The number of British Columbians known to be actively battling COVID-19 infections fell for the 13th consecutive government update, to 5,887.
This is the lowest number since March 25, almost seven weeks ago, and it comes as the province's vaccination effort has ramped up, and new infections have stayed significantly lower than they were one month ago.
Another 600 people were identified overnight as having COVID-19, raising the number of total known infections since January, 2020, to 137,223. Of those, the province considers more than 94.3%, or 129,524 individuals, to have recovered.
The vast majority of those battling infections have been told to self-isolate at home, but 423 are in B.C. hospitals, with 141 of those in intensive care units.
One person lost their life in the past day while being infected with COVID-19, raising the province's death toll from the disease to 1,625.
Health officials provided 57,462 doses of vaccine to 52,583 new recipients, while another 4,779 people got needed second doses. The one-day record for vaccinations was yesterday (May 11), when 60,753 doses were provided to 56,295 new recipients, with 4,458 others getting needed second doses.
In total, provincial officials have provided 2,277,318 doses of vaccine to 2,162,023 people, with 115,295 of those individuals getting needed second doses.
Provincial health officer Bonnie Henry and Health Minister Adrian Dix have been urging people to register with the province's online system even if the individuals received their first doses at pharmacies and did not need to register for those first doses. They repeated that message today.
As of earlier today, those aged 40 and older were eligible to book appointments to get vaccine jabs. That age requirement is set to be lowered to 30 years old "later today," according to Dix and Henry, although that change may happen at midnight.
"Text and email invitations will be going out shortly, so take two minutes to get yourself registered," they said in a joint statement.
Yesterday, Alberta, Saskatchewan, Ontario and Quebec announced restrictions on using the AstraZeneca vaccine, and Nova Scotia and Manitoba followed that up earlier today by announcing new restrictions on that vaccine. Some concern about that vaccine is a rare risk of a blood-clotting condition known as vaccine-induced thrombotic thrombocytopenia, or VITT.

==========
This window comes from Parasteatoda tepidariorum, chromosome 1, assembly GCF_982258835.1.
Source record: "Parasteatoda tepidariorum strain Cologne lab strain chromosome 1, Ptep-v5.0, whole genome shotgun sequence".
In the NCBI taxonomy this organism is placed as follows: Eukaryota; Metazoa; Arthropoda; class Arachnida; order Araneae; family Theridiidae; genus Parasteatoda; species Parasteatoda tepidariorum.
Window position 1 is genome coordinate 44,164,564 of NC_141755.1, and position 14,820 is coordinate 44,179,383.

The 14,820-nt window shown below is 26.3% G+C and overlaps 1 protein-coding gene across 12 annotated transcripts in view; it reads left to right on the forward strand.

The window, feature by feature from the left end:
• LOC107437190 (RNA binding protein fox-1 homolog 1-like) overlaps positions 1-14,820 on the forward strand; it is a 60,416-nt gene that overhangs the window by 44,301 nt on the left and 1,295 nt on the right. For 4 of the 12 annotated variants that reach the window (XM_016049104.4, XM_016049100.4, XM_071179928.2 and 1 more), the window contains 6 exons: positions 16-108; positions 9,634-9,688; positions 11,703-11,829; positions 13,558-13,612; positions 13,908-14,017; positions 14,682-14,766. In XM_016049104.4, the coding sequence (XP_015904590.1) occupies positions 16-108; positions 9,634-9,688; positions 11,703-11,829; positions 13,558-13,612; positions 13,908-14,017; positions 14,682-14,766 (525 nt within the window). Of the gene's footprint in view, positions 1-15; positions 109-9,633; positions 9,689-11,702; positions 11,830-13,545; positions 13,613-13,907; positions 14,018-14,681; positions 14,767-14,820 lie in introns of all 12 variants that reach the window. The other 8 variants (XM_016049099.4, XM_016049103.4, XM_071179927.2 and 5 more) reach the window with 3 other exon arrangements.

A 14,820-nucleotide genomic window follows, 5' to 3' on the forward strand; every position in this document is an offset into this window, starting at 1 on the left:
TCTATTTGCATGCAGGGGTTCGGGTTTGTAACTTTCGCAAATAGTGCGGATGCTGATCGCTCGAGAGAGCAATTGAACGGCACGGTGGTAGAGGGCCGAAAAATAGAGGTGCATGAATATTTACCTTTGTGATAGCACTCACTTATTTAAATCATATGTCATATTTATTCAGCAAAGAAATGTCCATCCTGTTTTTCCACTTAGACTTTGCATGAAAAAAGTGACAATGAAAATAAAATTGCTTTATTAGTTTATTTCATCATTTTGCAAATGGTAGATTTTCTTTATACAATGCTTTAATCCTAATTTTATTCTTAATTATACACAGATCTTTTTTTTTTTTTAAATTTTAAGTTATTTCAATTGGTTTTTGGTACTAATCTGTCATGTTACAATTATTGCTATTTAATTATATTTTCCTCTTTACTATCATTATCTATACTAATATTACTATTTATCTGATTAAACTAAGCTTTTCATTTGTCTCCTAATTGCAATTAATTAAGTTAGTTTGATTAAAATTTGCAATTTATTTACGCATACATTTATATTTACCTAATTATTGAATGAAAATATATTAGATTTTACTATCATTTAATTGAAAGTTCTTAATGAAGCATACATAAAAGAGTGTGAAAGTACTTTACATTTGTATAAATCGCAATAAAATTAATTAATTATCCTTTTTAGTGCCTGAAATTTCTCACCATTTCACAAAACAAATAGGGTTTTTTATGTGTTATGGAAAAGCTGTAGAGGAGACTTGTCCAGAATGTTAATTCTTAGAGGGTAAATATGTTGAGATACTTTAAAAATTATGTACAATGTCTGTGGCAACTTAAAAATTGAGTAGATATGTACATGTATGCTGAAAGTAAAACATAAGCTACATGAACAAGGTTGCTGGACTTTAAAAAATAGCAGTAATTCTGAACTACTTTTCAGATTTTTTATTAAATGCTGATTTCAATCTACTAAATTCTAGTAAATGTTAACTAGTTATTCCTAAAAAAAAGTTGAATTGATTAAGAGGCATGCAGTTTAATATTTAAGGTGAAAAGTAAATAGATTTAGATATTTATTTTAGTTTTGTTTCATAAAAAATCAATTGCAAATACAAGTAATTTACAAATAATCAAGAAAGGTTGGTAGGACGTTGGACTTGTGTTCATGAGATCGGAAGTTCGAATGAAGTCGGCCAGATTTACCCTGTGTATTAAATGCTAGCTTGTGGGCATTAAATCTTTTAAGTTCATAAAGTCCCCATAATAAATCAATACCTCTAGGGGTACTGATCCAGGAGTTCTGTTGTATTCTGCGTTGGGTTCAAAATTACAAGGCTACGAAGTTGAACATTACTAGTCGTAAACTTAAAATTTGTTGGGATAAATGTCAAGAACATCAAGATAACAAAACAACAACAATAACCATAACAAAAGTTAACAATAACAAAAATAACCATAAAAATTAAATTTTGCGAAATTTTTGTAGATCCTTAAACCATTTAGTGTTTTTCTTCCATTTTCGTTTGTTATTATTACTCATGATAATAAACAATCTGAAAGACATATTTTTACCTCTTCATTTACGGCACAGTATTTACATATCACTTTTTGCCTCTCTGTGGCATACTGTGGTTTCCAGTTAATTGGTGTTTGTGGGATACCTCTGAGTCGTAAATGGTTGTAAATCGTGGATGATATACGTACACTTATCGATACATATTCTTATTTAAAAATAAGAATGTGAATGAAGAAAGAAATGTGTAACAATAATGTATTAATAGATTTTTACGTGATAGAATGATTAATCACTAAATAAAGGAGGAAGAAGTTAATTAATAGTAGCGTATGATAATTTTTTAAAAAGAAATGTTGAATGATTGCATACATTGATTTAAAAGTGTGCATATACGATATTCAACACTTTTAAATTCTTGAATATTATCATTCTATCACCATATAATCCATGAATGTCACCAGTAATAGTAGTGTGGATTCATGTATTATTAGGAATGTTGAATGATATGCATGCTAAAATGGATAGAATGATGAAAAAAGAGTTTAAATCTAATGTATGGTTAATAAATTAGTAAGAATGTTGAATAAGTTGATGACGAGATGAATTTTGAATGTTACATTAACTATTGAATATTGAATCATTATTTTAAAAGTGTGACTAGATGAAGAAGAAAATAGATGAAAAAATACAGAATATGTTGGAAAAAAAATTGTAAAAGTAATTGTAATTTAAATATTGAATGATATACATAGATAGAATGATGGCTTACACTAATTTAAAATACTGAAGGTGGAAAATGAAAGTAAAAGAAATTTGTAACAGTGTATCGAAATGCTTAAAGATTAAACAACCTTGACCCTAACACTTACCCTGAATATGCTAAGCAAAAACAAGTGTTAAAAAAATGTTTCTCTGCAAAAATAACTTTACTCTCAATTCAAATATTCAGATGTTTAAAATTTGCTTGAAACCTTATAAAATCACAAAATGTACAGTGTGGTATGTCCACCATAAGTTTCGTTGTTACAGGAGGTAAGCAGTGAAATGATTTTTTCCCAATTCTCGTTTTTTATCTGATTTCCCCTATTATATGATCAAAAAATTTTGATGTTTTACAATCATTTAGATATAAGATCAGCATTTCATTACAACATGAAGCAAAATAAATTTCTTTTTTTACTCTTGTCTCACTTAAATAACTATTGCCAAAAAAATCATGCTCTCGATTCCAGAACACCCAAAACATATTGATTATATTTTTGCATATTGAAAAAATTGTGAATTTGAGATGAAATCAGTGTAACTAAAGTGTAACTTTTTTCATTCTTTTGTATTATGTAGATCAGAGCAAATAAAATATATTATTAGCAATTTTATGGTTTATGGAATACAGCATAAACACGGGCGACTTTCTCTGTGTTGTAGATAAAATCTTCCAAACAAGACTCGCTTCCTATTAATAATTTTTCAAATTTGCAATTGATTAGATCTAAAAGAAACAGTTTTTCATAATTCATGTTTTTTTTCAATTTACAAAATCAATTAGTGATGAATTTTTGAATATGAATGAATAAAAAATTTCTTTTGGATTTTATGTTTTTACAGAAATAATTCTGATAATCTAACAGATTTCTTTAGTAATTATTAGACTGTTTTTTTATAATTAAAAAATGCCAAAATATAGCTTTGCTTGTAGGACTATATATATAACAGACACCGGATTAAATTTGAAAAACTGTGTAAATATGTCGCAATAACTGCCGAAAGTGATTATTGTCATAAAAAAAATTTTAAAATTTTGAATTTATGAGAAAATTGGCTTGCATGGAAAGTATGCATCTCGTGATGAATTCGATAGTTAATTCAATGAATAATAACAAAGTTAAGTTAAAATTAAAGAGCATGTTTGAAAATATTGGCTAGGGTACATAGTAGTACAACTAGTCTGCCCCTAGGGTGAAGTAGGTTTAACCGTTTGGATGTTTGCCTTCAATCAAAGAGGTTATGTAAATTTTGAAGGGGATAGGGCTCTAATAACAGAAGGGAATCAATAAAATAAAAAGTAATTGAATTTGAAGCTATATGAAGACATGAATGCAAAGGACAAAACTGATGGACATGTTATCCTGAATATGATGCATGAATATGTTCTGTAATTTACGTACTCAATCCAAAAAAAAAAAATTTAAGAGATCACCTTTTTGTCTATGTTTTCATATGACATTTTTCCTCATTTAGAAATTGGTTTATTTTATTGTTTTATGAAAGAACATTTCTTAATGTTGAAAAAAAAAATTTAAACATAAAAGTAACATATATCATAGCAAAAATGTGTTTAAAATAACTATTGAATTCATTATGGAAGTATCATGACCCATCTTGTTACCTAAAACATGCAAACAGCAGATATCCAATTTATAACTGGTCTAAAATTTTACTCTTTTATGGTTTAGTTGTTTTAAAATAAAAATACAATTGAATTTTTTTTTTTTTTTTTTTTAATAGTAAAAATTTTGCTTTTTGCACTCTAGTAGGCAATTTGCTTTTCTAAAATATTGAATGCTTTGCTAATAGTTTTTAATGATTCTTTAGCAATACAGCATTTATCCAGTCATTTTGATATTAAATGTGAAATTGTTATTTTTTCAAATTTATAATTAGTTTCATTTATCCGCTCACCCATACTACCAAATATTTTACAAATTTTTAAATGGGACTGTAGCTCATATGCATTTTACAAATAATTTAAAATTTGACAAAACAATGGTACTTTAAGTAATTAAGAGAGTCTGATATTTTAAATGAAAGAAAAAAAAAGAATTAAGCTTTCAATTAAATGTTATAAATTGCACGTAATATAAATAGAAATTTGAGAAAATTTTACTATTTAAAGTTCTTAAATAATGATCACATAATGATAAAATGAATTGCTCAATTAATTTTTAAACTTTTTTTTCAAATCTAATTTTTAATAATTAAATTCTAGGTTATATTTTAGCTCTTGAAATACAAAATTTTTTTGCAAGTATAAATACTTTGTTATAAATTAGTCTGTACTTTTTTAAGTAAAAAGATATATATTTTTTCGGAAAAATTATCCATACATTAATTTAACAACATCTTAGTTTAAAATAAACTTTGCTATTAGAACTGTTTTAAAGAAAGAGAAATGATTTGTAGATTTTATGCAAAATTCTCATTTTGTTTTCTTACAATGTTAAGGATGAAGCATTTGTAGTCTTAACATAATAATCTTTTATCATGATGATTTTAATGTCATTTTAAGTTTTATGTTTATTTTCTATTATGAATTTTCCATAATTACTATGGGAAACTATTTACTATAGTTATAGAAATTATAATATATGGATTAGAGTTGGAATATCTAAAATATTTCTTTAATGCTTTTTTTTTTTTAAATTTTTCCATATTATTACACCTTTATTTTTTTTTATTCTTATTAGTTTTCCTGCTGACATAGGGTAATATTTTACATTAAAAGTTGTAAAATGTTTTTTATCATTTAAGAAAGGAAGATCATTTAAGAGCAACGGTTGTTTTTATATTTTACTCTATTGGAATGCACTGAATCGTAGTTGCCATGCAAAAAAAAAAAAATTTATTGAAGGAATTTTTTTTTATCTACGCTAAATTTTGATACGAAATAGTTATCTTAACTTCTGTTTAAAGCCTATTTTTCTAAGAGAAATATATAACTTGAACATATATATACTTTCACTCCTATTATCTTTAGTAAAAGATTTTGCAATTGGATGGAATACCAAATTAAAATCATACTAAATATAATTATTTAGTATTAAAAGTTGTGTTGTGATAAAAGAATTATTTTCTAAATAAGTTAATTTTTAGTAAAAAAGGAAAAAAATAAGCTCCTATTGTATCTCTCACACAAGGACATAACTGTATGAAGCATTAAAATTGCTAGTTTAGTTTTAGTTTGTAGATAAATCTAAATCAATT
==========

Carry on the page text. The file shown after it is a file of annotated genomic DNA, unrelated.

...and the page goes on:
Henry and Dix said that given limited availability of the AstraZeneca vaccine, B.C. is holding all remaining AstraZeneca vaccine for second-dose booster immunizations.
"Existing pharmacy bookings will proceed, but no additional appointments will be accepted at this time," they said.
Some studies are ongoing in the U.K. on the efficacy of using different vaccines for second doses. Henry and Dix said that they are waiting to find out the results of those studies, as well as what Canada's National Advisory Committee on Immunization advises.
"This will help determine our approach and options for second doses," they said.
In addition to those aged 30 years and older who later today can book appointments province-wide to get vaccinated, anyone 18 years old, and older, is eligible to get vaccinated at specific clinics if they are in what the province considers to be a hot spot, they register online and they enter their postal code.
Only those with eligible postal codes will be able to receive a vaccine through the high-transmission neighbourhood program, according to Henry and Dix.
The official service areas for that program are broken down by health region.
In Fraser Health, the communities named by the province are:
• Abbotsford Rural;
• Burnaby Southeast;
• Burnaby Southwest;
• Central Abbotsford;
• East Abbotsford;
• East Newton;
• North Delta;
• North Surrey;
• Port Coquitlam;
• South Langley Township;
• South Mission;
• West Abbotsford;
• West Newton;
• Whalley; and
In Vancouver Coastal Health, the eligible areas are:
• Cedar Cottage;
• Sunset; and
In Interior Health, the eligible areas are:
• Rutland; and
In Northern Health, the eligible areas are:
• Dawson Creek;
• Fort Nelson Population Centre;
• Fort St. John; and
• Fort St. James North.
There remain three outbreaks at long-term care homes in B.C., all of which are in the Interior Health region:
• Orchard Haven in Keremeos;
• Sandalwood Retirement Resort in Kelowna; and
• Spring Valley Care Centre in Kelowna.
The two B.C. hospitals with active COVID-19 outbreaks are Dawson Creek and District Hospital and Lions Gate Hospital in North Vancouver.